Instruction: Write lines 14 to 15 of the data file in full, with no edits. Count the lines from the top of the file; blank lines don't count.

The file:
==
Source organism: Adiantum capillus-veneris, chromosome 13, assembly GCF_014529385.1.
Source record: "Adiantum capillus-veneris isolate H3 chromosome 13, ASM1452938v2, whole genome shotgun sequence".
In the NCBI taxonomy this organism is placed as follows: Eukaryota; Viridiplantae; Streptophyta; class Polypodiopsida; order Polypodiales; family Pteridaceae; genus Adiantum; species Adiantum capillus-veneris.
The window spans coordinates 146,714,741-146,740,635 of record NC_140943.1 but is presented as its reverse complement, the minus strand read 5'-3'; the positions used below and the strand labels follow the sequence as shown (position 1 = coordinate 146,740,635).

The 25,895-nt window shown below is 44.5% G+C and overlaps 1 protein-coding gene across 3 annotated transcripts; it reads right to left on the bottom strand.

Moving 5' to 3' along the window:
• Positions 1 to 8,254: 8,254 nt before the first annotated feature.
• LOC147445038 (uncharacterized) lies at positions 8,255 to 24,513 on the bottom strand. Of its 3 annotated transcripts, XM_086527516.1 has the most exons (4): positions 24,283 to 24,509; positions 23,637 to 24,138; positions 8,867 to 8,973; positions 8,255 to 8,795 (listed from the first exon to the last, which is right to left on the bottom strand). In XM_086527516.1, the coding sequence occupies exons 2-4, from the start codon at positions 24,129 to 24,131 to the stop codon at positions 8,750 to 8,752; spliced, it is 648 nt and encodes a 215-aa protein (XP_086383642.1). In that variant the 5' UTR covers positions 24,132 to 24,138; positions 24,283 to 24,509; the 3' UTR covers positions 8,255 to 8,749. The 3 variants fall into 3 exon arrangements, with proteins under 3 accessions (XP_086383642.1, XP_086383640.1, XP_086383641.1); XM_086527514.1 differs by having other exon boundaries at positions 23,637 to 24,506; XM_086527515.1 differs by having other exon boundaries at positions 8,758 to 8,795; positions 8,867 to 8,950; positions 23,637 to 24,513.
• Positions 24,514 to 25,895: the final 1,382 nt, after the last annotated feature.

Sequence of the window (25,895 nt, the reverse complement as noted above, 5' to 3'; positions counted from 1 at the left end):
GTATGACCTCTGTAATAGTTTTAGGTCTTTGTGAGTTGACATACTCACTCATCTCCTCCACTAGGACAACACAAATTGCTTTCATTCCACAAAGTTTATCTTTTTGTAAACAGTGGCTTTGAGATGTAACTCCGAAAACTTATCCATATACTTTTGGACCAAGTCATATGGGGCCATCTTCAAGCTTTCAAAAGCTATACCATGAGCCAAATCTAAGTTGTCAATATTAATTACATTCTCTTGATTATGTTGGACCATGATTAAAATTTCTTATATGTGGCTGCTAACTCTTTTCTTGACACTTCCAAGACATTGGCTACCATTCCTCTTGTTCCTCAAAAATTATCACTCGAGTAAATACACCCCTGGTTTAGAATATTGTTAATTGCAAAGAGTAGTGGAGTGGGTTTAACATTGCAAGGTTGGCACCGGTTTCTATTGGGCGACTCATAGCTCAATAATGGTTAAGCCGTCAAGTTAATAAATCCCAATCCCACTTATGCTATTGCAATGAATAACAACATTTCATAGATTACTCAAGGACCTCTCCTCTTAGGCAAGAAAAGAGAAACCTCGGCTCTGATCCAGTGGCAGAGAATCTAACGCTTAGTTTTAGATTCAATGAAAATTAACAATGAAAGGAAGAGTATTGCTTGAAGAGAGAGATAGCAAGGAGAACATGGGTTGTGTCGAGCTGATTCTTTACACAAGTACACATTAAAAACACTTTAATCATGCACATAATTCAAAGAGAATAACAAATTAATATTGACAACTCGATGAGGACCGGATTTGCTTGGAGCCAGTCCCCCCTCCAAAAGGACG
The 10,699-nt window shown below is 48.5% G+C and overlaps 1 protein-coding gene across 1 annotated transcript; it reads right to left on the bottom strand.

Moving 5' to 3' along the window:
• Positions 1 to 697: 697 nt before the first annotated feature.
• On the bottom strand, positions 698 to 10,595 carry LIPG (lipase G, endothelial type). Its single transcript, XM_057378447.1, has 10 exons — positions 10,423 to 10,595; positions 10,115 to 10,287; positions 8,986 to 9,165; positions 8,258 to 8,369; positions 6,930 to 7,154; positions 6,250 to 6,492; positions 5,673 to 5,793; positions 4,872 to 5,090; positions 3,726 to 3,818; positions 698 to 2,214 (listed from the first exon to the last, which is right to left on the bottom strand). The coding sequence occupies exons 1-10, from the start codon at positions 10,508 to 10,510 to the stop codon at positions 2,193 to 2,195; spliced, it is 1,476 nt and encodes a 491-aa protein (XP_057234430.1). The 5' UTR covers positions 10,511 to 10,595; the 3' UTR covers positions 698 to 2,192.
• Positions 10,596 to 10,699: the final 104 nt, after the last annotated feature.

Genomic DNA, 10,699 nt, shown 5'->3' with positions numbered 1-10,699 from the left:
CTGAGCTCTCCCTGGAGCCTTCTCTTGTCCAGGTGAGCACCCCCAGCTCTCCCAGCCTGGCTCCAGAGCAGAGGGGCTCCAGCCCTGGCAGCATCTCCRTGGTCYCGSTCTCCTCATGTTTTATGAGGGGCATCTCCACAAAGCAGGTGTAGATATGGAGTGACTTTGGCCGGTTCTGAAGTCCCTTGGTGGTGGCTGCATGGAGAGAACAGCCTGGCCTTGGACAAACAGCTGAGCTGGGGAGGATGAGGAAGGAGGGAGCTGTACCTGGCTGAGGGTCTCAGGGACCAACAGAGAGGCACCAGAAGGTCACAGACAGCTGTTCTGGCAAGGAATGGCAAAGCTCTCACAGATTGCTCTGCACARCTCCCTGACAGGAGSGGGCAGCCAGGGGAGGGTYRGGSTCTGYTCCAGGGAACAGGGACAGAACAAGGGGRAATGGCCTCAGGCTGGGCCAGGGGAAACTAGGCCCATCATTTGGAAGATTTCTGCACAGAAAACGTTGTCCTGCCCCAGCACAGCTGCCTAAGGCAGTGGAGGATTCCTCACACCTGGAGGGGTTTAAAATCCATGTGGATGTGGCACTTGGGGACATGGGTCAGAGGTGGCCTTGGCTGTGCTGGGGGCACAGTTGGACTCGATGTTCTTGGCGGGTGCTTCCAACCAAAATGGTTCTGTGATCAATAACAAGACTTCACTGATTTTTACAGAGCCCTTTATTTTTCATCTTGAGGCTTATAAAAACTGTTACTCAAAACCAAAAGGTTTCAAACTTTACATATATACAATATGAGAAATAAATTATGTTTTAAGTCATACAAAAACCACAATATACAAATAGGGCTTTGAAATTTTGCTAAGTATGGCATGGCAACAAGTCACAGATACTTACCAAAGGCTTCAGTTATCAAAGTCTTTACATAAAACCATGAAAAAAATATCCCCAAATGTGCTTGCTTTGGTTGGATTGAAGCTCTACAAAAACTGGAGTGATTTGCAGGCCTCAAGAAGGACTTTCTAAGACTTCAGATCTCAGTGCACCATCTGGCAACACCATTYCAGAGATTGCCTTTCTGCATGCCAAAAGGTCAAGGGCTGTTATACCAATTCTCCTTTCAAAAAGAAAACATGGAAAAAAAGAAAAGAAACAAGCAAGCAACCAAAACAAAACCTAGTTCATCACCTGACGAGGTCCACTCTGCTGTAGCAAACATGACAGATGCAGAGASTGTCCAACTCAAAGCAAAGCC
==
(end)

• Positions 1 to 697: 697 nt before the first annotated feature.
• On the bottom strand, positions 698 to 10,595 carry LIPG (lipase G, endothelial type). Its single transcript, XM_057378447.1, has 10 exons — positions 10,423 to 10,595; positions 10,115 to 10,287; positions 8,986 to 9,165; positions 8,258 to 8,369; positions 6,930 to 7,154; positions 6,250 to 6,492; positions 5,673 to 5,793; positions 4,872 to 5,090; positions 3,726 to 3,818; positions 698 to 2,214 (listed from the first exon to the last, which is right to left on the bottom strand). The coding sequence occupies exons 1-10, from the start codon at positions 10,508 to 10,510 to the stop codon at positions 2,193 to 2,195; spliced, it is 1,476 nt and encodes a 491-aa protein (XP_057234430.1). The 5' UTR covers positions 10,511 to 10,595; the 3' UTR covers positions 698 to 2,192.